but it’s an amazing story. Very [inaudible: 03:22] . . .
Alexis: Wow. That sounds . . .
Sandra: . . . inspiring, yeah.
Alexis: Thanks for the tip. I appreciate that.
Sandra: No problem.
Alexis: Can you start off by telling us about what is Plugged In, and
how you came up with your program?
Sandra: Yes. Plugged In a nonprofit teen rock band program. What we do
is we put kids in bands. We group them by their age, their skill
level, their musical interest, their personality, and their
availability. They meet once a week with a teacher, with their
band for 1 1/2 hours. Each session lasts about 13 or 14 weeks. At
the end of each session, they have a concert. Their final
concert is a concert that raises money for one charitable
organization or cause that’s chosen by the student.
At the beginning of the term, we have an evening called
Community Engage, when the students get together, they pitch
different causes that are important to them, and talk about the
work they do and why they believe that we should raise money for
them. Then at the end of the evening, the kids vote and they
determine what they’re going to raise money for. Our program is
really putting the emphasis on using music to help others and on
compassion to others and themselves, and away from ego, stardom,
Alexis: What’s an example of one of the charity organizations that the
kids decided to go with?
Sandra: Let’s see. We had a bunch of different ones. We’ve had one for
the Aspergers Association of New England, had one for the Cystic
Fibrosis Foundation. We’ve had one for We Care Solar. We’ve had
Amnesty International. We’ve had the [inaudible: 05:00] Fund.
We’ve had all different local and international ones. It’s
really exciting because this is really, very [inaudible: 05:09],
that it’s determined by the kids. We don’t take input from
parents; we don’t put our own input in. For every term, we don’t
know where the kids are going to take us, what people are going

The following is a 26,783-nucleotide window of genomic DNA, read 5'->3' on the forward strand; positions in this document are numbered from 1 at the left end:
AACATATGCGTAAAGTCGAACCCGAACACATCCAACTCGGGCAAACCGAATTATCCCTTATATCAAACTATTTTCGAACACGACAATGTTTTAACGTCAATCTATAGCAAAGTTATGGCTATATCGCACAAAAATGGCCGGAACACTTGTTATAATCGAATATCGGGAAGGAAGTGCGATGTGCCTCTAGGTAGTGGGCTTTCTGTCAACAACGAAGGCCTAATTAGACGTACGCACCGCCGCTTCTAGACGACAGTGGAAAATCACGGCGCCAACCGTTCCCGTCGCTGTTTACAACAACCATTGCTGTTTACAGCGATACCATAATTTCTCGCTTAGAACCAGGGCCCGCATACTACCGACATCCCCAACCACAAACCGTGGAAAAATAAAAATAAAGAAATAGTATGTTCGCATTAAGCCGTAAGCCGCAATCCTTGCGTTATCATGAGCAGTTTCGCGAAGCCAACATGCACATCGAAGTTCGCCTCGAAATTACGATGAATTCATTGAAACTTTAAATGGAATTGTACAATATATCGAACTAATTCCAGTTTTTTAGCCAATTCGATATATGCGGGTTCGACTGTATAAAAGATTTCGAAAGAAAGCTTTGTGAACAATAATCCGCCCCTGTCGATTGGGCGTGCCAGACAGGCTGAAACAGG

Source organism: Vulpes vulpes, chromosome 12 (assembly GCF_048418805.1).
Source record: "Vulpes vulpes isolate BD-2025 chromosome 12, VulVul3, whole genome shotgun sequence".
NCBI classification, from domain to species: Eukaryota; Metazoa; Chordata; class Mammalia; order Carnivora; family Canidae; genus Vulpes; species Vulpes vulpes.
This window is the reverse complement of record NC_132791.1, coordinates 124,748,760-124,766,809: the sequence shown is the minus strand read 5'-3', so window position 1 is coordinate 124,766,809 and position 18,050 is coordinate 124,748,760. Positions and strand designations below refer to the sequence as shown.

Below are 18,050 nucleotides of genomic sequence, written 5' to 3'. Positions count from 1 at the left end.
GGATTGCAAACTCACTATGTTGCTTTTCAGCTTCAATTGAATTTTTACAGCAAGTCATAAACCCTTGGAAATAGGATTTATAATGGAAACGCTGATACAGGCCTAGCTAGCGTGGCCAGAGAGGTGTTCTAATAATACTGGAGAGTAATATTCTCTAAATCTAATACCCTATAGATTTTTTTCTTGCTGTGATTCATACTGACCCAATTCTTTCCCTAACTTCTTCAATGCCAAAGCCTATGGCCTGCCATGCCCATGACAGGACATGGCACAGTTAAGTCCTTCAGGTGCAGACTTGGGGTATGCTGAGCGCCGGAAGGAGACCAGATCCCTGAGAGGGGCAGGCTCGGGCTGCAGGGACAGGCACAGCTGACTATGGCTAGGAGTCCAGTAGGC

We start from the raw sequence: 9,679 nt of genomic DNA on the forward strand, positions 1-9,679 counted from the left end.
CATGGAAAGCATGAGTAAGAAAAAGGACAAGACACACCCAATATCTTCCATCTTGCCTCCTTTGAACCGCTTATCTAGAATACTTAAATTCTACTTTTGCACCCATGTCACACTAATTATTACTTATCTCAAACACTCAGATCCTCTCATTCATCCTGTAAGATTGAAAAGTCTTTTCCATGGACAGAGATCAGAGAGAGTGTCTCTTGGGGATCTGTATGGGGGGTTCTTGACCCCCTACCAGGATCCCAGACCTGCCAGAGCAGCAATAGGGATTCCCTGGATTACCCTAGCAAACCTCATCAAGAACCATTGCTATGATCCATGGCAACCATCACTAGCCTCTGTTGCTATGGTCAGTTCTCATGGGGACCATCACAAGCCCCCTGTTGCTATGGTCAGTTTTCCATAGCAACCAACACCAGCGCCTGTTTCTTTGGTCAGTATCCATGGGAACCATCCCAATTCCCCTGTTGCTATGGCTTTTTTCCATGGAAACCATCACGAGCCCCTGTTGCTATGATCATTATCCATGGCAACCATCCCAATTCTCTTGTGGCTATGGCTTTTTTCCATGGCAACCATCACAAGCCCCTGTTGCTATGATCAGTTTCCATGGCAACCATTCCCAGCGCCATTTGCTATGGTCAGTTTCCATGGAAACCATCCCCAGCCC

to need, and what things we’re going to learn about around the
One of the things we do too, is we get a lot of suggestions;
sometimes 20 suggestions from the kids. After every Community
Engage, we send an email out to our entire mailing list with all
the suggestions, with links to the websites of the
organizations. Then at the concert, we have all of them listed
on the program, because we may not be raising money for all of
them, but we want to let the kids feel that their suggestion is
at least bringing awareness to their organization that’s
important to them in our community.
Alexis: Wow. That’s great. That teaches them a lesson to not . . . just
because there’s one winner, it doesn’t mean that everybody can’t
be a part of it somehow.
Sandra: Absolutely. Yep.
Alexis: You talked a little bit about how you separate students into
different levels. I was just wondering, do you need to have a
music background or a natural music talent to be a part of
Sandra: Not at all. We have a number of students who have come with
very, very little experience. We are not an organization that is
putting a lot of pressure on the kids to be perfect; that’s not
the goal. The goal is really to be a team player, to gain
confidence, to make a difference in the world with something